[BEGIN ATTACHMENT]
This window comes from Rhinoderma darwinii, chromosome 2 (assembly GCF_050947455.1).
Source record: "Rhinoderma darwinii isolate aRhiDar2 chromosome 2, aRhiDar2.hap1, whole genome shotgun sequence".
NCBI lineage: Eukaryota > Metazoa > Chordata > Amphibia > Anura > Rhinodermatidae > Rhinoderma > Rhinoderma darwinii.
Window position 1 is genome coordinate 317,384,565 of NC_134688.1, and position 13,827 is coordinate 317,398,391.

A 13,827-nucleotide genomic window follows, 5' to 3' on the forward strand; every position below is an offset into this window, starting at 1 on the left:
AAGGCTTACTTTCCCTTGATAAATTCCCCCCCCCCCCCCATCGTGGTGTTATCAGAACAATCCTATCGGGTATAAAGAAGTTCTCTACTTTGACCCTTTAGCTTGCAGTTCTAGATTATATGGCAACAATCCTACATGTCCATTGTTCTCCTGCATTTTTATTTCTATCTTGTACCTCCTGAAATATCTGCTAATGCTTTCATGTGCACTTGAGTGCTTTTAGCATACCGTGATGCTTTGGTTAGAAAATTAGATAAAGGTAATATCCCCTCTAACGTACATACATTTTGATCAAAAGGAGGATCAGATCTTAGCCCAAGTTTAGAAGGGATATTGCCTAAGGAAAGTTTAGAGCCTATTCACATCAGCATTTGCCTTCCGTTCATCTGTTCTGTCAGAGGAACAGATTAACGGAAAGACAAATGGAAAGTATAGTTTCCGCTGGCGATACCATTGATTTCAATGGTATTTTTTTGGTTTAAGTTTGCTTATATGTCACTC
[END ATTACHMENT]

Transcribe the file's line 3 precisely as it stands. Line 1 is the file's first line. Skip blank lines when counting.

NCBI lineage: Eukaryota > Metazoa > Chordata > Amphibia > Anura > Rhinodermatidae > Rhinoderma > Rhinoderma darwinii.